In his 1955 book Why Johnny Can't Read, Rudolph Flesch explained that quality of instruction was the key to improving children's literacy. Almost 60 years later, children's names may have changed but the story remains the same.
Billions of dollars have been spent in the past decade on programs aimed at improving literacy, yet thousands of children still struggle with basic reading skills.
In the 2013 National Assessment Program for Literacy and Numeracy 11.5 per cent of Year 3 students achieved only the (very low) minimum standard for reading, or below it.
This means 32,000 cognitively-able children, the equivalent of 100 primary schools, are still poor readers after four years of school and 1200 hours of reading instruction. There are thousands more non-readers in the higher grades.
The problem of low literacy is not one of funding and it is not intractable. The problem is an entrenched gap between research and practice. Despite robust scientific research on how children acquire reading skills early and quickly, too many children are not receiving effective, evidence-based reading instruction. Five essential skills are necessary for proficient and engaged reading: phonemic awareness, phonics, fluency, vocabulary and comprehension.
The so-called "reading wars" are portrayed as an academic debate over phonics, which teaches children the alphabetic code, versus a whole-language approach, which encourages development of higher-order literacy skills. This is a false dichotomy. Reading researchers do not claim phonics is a complete approach to reading instruction.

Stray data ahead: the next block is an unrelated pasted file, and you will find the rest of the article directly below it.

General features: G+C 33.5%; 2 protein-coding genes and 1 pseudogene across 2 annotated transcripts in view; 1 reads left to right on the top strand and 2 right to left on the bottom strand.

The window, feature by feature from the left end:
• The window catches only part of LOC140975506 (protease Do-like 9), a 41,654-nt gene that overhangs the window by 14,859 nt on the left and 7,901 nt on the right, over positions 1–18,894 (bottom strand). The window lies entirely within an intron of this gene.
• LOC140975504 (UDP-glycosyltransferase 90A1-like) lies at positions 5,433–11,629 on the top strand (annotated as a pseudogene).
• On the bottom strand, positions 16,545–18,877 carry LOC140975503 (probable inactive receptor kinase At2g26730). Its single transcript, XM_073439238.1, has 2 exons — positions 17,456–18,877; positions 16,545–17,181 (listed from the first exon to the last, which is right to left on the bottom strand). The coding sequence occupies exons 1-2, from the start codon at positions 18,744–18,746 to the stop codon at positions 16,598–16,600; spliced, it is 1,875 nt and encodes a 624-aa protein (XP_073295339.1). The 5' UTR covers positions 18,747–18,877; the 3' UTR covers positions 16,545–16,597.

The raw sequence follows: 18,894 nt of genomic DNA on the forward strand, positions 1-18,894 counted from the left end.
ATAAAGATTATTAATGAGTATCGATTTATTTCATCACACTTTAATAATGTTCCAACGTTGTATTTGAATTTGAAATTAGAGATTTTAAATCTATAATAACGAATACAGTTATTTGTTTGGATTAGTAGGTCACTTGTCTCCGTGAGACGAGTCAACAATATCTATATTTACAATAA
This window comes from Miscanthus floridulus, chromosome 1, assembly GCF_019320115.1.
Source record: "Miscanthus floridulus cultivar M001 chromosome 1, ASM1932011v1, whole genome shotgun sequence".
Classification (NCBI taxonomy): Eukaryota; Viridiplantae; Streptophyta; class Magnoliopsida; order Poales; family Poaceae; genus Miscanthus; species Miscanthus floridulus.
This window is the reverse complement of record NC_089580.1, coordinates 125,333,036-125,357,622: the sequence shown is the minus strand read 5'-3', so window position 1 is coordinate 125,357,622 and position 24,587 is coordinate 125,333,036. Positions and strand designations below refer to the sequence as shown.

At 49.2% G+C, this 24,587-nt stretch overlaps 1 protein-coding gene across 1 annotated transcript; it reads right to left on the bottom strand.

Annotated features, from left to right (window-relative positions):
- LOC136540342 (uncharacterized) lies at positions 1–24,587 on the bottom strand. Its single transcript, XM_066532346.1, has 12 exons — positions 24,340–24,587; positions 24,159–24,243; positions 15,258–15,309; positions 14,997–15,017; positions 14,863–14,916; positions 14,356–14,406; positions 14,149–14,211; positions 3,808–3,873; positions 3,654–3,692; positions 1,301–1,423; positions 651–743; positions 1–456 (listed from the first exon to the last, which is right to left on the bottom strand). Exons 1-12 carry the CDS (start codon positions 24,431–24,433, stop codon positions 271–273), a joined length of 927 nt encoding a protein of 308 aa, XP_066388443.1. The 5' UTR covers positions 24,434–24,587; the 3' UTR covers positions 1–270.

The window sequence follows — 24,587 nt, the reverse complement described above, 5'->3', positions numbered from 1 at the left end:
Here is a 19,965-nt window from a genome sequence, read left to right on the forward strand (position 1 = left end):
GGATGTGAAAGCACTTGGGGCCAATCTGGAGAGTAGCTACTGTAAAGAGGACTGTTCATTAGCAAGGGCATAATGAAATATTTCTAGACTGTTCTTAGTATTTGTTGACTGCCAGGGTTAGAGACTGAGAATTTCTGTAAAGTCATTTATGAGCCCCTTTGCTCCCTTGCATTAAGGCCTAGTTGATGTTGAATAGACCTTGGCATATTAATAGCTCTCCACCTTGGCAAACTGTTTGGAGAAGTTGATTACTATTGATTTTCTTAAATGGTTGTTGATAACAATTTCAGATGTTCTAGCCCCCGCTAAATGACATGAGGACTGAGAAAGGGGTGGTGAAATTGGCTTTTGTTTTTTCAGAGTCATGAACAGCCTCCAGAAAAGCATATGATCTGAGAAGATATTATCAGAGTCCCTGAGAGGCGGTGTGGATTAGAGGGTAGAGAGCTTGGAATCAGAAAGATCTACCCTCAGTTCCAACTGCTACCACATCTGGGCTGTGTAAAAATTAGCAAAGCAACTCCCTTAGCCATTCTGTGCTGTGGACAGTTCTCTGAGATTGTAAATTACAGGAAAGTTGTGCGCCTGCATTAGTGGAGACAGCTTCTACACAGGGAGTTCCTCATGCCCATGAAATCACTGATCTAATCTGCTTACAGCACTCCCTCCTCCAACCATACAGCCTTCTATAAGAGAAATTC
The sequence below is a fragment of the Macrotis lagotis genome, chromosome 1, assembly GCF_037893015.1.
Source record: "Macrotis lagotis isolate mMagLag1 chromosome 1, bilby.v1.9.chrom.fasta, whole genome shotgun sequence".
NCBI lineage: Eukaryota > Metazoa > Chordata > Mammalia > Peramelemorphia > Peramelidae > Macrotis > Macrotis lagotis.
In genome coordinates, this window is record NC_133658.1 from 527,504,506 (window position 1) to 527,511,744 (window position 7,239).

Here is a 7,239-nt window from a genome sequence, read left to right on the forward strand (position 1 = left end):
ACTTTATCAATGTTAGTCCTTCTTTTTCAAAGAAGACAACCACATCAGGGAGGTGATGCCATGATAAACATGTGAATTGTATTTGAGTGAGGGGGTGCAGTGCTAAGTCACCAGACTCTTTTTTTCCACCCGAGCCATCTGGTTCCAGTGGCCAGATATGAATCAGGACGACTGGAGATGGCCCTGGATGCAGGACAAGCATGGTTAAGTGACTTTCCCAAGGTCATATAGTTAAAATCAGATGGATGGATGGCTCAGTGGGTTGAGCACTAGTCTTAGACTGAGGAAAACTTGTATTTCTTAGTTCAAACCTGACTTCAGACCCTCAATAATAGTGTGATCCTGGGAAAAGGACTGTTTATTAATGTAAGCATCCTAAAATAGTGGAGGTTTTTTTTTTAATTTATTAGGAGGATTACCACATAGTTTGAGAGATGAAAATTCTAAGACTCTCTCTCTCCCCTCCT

Phonics is one essential part of a high-quality comprehensive reading program. It has been the focus of particular attention because it is the component most often neglected or poorly taught. High-quality phonics instruction is explicit, systematic and structured. Pointing out letter sounds during shared reading activities is not phonics instruction.
Why are children not receiving effective evidence-based reading instruction, including phonics?
First, many teachers do not have the adequate literacy skills for teaching reading effectively. Studies of trainee and practising teachers in Australia (and in the US and Britain) have repeatedly shown a large proportion of teachers have insufficient knowledge of meta-linguistics-basic language constructs such as morphology and phonological awareness - to be able to use it in their teaching.
For example, only 38 per cent of pre-service teachers and 52 per cent of in-service teachers in a Victorian study knew the definition of "syllable".
Second, teacher education degrees have not adequately prepared teachers in effective reading instruction. The National Inquiry into the Teaching of Literacy in 2005 found less than 10 per cent of time in compulsory units of primary teaching degrees was devoted to reading instruction.
Subsequent surveys and inquiries indicate not much has changed. The little time that is spent on reading in teacher education courses is weighted towards theories of literacy, especially whole-language philosophies, rather than proven, effective practice.
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